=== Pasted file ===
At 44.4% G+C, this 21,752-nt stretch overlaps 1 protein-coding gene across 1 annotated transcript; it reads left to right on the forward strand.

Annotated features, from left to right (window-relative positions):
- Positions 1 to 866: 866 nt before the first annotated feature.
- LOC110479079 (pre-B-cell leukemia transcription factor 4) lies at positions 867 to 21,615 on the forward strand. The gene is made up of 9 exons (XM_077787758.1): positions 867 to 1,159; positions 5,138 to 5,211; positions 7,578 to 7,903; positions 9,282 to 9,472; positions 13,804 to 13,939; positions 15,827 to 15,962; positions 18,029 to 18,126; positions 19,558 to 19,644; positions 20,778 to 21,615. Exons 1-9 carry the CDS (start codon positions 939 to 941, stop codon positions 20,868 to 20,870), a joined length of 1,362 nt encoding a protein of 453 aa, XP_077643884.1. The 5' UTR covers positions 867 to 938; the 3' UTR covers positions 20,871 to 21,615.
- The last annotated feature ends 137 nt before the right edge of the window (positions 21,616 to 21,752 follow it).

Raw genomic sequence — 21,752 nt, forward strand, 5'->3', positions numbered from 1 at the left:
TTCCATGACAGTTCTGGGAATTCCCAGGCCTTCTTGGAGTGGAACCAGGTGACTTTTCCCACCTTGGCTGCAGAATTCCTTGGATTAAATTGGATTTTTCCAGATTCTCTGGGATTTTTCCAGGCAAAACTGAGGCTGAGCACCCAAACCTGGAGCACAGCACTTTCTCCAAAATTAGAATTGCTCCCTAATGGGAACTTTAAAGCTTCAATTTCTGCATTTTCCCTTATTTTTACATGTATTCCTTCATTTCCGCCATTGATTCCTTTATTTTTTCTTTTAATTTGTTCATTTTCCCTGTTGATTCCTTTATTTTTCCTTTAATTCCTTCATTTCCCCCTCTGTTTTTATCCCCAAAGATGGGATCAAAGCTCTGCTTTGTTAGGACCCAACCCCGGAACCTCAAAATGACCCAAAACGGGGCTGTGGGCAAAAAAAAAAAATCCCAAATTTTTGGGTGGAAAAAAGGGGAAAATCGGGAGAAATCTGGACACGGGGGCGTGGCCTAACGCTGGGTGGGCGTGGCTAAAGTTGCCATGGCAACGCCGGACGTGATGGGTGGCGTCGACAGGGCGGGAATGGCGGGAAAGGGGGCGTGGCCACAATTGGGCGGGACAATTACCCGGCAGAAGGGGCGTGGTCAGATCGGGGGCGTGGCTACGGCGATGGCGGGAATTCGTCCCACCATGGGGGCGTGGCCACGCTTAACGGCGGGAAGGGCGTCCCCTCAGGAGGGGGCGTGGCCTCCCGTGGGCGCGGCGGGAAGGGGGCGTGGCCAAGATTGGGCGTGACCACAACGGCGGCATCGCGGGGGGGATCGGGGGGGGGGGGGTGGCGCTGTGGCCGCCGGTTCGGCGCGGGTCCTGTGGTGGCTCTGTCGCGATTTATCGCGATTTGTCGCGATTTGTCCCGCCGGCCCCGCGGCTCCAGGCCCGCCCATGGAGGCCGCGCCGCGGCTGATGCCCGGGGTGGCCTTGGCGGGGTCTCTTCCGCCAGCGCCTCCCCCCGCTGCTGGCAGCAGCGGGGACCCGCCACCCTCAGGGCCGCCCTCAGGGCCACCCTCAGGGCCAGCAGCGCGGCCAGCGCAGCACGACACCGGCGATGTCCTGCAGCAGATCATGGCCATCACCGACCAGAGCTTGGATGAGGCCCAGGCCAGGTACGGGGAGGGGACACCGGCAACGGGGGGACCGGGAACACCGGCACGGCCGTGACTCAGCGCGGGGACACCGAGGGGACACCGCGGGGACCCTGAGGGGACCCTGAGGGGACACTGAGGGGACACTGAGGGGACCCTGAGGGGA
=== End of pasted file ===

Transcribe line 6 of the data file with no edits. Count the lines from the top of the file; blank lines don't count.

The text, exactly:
Raw genomic sequence — 21,752 nt, forward strand, 5'->3', positions numbered from 1 at the left: